Impacts on the skin barrier

The Natural Moisturizing Factor (NMF) is the result of endogenous proteases. When degrading proteins they leave a mixture of amino acids which regulate skin hydration and osmotic balance but also are responsible for the defence mechanisms against exogenous radicals. NMF and skin barrier deficiencies cause dry skin and an increased transepidermal water loss (TEWL). A high TEWL means an increased permeability of the skin barrier which in its turn then facilitates the penetration of germs from the outside.
Since all the enzymes work hand in hand and continually exchange various substances, one deficient enzyme in a reaction chain already has effects on the whole metabolism and the skin. In a multitude of neurodermitic cases, the fatty acid metabolism of the essential omega-6 acids is disturbed due to a malfunction of delta-6-desaturase. The enzyme transfers linoleic acid into gamma linolenic acid. In the case of malfunction the missing gamma-linolenic acid can be replaced topically in the form of evening prim rose or borage oil.
In the liver, delta-6- and delta-5-desaturases and the elongase which is responsible for an extension of the carbon chain in carboxylic acids by 2-C atoms, form arachidonic acid (omega 6 sequence) from linoleic acid, respectively eicosapentaenoic acid (omega-3 sequence) from herbal alpha-linolenic acid; both of them are buffered in phospholipids (membrane lipids). Released through phospholipase A2, a hydrolase enzyme, the acids form metabolites in a cascade-like process, which then in minor concentrations in the form of local hormones control clotting factors, blood pressure, blood fats (triglycerides), inflammations, fever, pain, vascular muscles, course of pregnancy and immune responses (allergies, asthma etc.). By the way, phospholipase A2 is inhibited by glucocorticoids. That is one of the reasons why these pharmaceuticals have anti-inflammatory effects.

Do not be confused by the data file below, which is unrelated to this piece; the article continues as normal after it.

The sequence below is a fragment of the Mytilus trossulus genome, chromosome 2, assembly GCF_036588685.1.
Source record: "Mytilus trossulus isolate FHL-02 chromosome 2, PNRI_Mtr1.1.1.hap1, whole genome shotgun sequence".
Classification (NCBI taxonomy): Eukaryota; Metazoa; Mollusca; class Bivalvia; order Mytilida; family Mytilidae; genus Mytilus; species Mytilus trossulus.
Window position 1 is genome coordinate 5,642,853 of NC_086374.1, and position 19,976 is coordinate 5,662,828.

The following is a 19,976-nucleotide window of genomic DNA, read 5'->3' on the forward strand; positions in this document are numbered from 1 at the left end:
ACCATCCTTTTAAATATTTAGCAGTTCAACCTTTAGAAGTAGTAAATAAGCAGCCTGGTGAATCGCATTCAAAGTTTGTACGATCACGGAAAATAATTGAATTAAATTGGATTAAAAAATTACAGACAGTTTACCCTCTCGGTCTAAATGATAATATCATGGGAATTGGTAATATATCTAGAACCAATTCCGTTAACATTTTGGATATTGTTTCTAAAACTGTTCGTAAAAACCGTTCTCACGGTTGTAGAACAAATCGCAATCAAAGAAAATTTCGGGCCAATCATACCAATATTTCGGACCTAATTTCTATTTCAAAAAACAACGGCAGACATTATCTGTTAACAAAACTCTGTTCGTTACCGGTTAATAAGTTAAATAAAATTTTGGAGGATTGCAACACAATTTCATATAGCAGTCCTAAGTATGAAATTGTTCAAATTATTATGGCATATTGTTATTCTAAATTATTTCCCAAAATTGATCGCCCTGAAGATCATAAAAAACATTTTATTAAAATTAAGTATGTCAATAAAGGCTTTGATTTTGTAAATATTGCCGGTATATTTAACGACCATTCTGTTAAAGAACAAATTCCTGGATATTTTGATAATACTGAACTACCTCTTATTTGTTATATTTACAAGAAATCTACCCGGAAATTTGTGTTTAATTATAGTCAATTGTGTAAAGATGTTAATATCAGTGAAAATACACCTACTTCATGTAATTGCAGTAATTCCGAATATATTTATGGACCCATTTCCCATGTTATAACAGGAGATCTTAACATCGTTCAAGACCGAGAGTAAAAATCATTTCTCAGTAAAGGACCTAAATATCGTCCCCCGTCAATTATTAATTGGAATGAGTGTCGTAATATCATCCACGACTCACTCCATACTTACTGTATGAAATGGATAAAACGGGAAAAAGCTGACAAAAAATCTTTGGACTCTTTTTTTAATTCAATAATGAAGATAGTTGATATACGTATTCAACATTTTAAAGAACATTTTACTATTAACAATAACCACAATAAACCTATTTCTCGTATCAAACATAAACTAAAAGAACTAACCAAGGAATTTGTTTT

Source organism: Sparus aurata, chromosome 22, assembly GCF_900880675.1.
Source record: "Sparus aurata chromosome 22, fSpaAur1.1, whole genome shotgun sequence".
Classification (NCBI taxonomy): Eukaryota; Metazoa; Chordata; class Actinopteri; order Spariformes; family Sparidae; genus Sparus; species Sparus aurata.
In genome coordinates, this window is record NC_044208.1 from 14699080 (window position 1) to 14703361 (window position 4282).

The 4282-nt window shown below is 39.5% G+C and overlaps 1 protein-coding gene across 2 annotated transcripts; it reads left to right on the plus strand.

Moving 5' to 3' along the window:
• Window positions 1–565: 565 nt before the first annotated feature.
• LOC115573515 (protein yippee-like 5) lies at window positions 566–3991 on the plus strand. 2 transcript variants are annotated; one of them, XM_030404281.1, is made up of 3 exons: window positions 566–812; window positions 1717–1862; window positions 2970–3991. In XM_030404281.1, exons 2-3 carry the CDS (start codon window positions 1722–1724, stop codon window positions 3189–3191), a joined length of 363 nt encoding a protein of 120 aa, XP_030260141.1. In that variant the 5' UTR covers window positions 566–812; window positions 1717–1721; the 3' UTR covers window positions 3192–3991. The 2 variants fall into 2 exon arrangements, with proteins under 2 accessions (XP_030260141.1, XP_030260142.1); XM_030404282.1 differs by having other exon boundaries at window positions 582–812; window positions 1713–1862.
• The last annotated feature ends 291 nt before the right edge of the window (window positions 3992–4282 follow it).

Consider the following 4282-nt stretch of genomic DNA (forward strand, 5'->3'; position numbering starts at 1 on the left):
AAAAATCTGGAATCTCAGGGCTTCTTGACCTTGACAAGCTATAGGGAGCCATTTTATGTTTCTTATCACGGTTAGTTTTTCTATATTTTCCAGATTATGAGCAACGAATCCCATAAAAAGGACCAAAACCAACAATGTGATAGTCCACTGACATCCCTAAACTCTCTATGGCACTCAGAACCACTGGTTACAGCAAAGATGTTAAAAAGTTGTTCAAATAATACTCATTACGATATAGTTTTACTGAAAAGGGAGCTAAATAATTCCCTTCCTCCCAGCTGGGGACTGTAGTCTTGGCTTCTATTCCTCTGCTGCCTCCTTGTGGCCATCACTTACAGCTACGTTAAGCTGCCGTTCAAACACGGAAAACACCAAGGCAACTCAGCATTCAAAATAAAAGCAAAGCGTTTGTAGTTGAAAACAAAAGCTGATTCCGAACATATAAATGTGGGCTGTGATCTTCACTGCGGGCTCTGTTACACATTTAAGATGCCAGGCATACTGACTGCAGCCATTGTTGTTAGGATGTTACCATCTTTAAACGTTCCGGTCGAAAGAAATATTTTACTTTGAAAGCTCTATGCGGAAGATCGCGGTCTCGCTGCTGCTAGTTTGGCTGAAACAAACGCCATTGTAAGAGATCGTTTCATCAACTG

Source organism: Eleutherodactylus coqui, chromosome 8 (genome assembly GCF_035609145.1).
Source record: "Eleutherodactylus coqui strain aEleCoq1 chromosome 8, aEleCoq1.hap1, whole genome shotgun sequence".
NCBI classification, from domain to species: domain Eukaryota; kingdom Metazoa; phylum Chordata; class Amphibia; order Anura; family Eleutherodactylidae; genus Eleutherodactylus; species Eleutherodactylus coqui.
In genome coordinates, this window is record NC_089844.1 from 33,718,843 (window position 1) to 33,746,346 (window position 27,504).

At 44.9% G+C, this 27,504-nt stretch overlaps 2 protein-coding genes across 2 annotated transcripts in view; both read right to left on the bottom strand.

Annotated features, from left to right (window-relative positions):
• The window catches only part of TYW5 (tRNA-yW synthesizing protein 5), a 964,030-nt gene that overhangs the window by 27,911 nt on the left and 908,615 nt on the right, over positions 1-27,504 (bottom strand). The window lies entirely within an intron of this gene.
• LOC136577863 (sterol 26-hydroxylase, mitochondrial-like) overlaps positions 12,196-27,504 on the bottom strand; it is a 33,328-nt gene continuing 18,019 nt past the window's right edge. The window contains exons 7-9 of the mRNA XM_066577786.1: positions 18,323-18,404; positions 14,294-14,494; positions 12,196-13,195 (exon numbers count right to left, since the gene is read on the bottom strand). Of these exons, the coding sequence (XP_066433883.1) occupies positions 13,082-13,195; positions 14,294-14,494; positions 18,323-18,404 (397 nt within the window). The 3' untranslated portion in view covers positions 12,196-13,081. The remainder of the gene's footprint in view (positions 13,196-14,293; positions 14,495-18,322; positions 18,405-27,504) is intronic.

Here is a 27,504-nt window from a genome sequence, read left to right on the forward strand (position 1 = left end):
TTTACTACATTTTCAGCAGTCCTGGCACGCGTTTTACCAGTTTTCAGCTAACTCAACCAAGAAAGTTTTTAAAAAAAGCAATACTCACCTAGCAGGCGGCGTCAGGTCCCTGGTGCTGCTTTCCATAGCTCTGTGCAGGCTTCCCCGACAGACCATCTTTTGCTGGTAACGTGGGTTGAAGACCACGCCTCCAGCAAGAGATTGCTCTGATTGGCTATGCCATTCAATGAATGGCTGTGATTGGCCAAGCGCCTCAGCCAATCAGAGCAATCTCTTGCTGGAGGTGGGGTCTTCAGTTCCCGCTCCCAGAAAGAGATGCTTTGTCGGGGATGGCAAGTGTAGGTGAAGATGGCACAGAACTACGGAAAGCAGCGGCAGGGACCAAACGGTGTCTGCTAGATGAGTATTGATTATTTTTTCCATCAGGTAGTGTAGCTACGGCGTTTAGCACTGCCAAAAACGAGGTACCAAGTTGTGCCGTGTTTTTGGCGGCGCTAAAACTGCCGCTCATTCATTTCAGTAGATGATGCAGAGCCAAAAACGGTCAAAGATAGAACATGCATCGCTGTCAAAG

Triglycerides in the form of herbal oils absorbed via skin are degraded by esterases (alias lipases, belonging to hydrolases). In this process fatty acids are eliminated and diglycerides, monoglycerides and finally glycerin are formed. This is the reason why triglycerides are adequate biodegradable, physiological substances for the care of the lipid and acid mantle of the skin. A practical illustration for the degradation process of glycerides of the skin's lipid mantle through esterases is the example of grating fresh potatoes without wearing kitchen gloves. The hands are getting rougher and rougher in the process.

Oxidation and reduction

If the fatty acids of the topically applied herbal oils are linoleic acid, alpha- and gamma linolenic acid, the epidermal 15-lipoxygenase (15-LOX), belonging to the oxidoreductases, oxidises them into unsaturated hydroxy fatty acids with anti-inflammatory features.
Just to amplify the process: 13-hydroxy-9,11-octadecadienoic acid (13-HODE) is formed from linoleic acid, 13-hydroxy-6,9,11-octadecatrienoic acid (13-HOTrEg) from gamma linolenic acid and 13-hydroxy-9,11,15-octadecatrienoic acid (13-HOTrE) from alpha-linolenic acid. The latter mentioned is responsible for the excellent anti-inflammatory effect of linseed oil which formerly used to be a frequent component of burn bandages. Kiwi seed oil still has a higher content of alpha-linolenic acid, hence it has similar effects. Today both the oils are applied in the form of aqueous nanodispersions for the follow-up skin care of sun erythema. Essential fatty acids in general can be used for the skin care of inflammatory skin disorders - due to their sensitivity to atmospheric oxygen they should preferably be applied in the evening.
The above-mentioned copper-containing and melanin-forming tyrosinase also is an oxidoreductase with sensitive reaction to various reducing agents. Besides by vitamin-C derivatives the enzyme also is inhibited by polyphenols, hence flavonoids and isoflavonoids (phytohormones) which occur in herbal extracts, thus, the pigmentation of the skin is impeded.
Increased hydrogen peroxide concentrations are found in the skin of vitiligo patients (white spot skin disease). One of the suspected triggers is an insufficient function of the skin's natural catalase (reductase) which reduces hydrogen peroxide to water. Hydrogen peroxide impedes melanin formation.

Anti-aging

Elasticity and firmness of the skin respectively of the skin's connective tissue gradually decrease with increasing age. Since enzymes regulate the formation and degradation of collagen, it is essential that formation processes are activated and that degrading proteases alias matrix-metalloproteinases (collagenases) are inhibited.